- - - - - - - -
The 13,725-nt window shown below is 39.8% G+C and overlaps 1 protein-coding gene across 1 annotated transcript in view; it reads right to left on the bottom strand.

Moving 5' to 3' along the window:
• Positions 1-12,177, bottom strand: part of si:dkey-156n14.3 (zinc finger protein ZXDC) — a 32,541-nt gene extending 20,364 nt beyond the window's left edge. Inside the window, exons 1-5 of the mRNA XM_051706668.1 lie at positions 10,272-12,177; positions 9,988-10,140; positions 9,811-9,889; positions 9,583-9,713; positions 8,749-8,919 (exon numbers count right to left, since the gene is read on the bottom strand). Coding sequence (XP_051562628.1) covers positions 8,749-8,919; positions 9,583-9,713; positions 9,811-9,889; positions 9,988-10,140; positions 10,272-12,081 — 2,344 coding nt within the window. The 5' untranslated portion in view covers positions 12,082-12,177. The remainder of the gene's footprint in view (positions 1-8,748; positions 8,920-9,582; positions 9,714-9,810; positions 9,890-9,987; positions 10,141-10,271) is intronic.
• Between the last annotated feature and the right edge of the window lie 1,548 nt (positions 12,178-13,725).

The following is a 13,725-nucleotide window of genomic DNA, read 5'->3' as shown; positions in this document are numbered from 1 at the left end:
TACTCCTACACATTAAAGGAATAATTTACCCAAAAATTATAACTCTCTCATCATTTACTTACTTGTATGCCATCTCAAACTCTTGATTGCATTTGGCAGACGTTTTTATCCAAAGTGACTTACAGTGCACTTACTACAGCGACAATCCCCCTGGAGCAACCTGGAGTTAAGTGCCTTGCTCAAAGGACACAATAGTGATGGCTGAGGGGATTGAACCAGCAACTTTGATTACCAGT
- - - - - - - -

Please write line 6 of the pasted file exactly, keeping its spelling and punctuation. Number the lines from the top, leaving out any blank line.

TACTCCTACACATTAAAGGAATAATTTACCCAAAAATTATAACTCTCTCATCATTTACTTACTTGTATGCCATCTCAAACTCTTGATTGCATTTGGCAGACGTTTTTATCCAAAGTGACTTACAGTGCACTTACTACAGCGACAATCCCCCTGGAGCAACCTGGAGTTAAGTGCCTTGCTCAAAGGACACAATAGTGATGGCTGAGGGGATTGAACCAGCAACTTTGATTACCAGT